Thursday, December 15, 2011


My friend's daughter is doing a high school project on Iceland, and when she told a group of folks about it the other day, we all stammered off our "facts" about the island nation in the Atlantic Ocean whose capital is Reyka-something-vek-spelled-who-knows-how. All of us made fun of our lack of Iceland-knowledge by spouting off about pretend national heroes, fake imports, fantastical international skirmishes, the Icelandic space program, Bjork.

And then I blurted, with exaggerated pompousness, "You know, Iceland has a population of 343,000." Everyone stared. I stared at myself. What had I just done?

"How--Wait, do you know that?" they asked.



I'd derailed the "we know nothing" joke to make the "I know ridiculous things" joke.

I like that joke better, and I think I made fun of myself sufficiently afterward, but I see where I might have curtailed the fun.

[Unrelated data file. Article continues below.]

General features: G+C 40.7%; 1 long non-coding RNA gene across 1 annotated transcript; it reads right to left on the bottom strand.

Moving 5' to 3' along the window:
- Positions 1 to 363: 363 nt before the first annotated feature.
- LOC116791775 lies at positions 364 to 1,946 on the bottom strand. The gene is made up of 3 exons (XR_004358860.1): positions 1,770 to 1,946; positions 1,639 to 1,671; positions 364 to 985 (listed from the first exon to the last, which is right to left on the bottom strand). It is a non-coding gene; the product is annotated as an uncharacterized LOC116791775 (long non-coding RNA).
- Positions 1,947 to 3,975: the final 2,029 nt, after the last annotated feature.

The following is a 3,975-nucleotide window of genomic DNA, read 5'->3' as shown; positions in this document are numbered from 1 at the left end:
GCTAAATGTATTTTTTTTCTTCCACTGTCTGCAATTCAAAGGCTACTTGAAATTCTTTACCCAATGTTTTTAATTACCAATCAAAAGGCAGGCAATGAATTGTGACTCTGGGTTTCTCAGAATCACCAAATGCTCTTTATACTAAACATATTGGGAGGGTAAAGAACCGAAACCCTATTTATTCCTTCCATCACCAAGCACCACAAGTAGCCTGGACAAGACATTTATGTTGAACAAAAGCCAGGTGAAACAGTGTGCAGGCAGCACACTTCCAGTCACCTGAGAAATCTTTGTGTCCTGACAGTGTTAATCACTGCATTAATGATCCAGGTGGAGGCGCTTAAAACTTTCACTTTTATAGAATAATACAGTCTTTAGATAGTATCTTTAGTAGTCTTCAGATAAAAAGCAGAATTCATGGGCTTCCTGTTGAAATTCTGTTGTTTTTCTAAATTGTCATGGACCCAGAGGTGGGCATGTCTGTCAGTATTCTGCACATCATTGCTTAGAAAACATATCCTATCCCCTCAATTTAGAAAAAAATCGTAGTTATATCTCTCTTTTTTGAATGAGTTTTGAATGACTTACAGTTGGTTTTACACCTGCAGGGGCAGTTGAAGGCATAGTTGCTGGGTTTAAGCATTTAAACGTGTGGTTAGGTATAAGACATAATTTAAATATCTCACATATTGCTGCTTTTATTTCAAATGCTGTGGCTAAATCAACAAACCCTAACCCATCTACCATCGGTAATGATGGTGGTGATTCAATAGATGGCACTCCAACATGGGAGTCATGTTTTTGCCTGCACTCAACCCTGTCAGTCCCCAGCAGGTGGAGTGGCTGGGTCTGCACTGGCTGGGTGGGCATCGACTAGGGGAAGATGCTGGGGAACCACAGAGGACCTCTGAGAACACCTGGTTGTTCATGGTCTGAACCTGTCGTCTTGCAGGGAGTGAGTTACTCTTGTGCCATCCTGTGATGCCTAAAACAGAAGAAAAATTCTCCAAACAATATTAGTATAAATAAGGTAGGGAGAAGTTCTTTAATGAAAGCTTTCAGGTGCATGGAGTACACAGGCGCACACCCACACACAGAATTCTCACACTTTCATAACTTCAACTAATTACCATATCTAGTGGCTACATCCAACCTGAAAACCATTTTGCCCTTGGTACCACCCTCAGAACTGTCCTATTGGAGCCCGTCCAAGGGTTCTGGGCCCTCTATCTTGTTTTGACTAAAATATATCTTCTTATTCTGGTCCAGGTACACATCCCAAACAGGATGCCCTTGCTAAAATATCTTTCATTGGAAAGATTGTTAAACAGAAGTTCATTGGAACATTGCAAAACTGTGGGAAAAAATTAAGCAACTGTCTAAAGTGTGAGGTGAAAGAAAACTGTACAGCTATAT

Here now could follow an essay on my slight discomfort with group-joking, my obsession with population figures, my desire to journey to Iceland, which--like Wisconsin, Oregon, New Zealand, Mauritius, and Belgium--is pleasantly under the radar. There'd also be a place in that lengthy composition to discuss the untraceability of what's eventually gotten trapped in our brains like so many Icelandic prisoners (there are about 104 of them). About how and from where we've gleaned our mental dust.

But I don't really know anything about that stuff.

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